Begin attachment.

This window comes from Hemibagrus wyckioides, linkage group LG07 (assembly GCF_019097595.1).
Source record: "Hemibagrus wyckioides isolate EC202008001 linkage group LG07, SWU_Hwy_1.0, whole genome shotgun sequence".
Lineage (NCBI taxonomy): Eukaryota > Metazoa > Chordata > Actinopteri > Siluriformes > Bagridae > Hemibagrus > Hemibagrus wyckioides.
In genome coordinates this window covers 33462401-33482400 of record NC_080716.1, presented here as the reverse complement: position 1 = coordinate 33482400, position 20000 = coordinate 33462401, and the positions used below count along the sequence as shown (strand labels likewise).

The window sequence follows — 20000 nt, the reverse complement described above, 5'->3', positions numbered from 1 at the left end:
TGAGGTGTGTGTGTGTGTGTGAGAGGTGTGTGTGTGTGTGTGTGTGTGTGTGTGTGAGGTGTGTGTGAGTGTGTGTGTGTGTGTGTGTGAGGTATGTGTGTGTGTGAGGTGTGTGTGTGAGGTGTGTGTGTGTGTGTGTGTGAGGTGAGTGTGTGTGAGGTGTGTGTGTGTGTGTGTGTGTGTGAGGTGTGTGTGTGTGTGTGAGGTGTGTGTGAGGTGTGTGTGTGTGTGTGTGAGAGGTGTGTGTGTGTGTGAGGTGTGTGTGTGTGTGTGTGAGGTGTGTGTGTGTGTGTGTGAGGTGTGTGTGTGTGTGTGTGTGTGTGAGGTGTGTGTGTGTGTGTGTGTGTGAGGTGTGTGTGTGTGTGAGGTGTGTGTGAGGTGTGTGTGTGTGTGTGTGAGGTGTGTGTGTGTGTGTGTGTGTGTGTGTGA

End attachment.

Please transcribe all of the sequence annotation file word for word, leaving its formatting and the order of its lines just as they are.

This window comes from Hemibagrus wyckioides, linkage group LG07 (assembly GCF_019097595.1).
Source record: "Hemibagrus wyckioides isolate EC202008001 linkage group LG07, SWU_Hwy_1.0, whole genome shotgun sequence".
Lineage (NCBI taxonomy): Eukaryota > Metazoa > Chordata > Actinopteri > Siluriformes > Bagridae > Hemibagrus > Hemibagrus wyckioides.
In genome coordinates this window covers 33462401-33482400 of record NC_080716.1, presented here as the reverse complement: position 1 = coordinate 33482400, position 20000 = coordinate 33462401, and the positions used below count along the sequence as shown (strand labels likewise).

The window sequence follows — 20000 nt, the reverse complement described above, 5'->3', positions numbered from 1 at the left end:
TGAGGTGTGTGTGTGTGTGTGAGAGGTGTGTGTGTGTGTGTGTGTGTGTGTGTGTGAGGTGTGTGTGAGTGTGTGTGTGTGTGTGTGTGAGGTATGTGTGTGTGTGAGGTGTGTGTGTGAGGTGTGTGTGTGTGTGTGTGTGAGGTGAGTGTGTGTGAGGTGTGTGTGTGTGTGTGTGTGTGTGAGGTGTGTGTGTGTGTGTGAGGTGTGTGTGAGGTGTGTGTGTGTGTGTGTGAGAGGTGTGTGTGTGTGTGAGGTGTGTGTGTGTGTGTGTGAGGTGTGTGTGTGTGTGTGTGAGGTGTGTGTGTGTGTGTGTGTGTGTGAGGTGTGTGTGTGTGTGTGTGTGTGAGGTGTGTGTGTGTGTGAGGTGTGTGTGAGGTGTGTGTGTGTGTGTGTGAGGTGTGTGTGTGTGTGTGTGTGTGTGTGTGA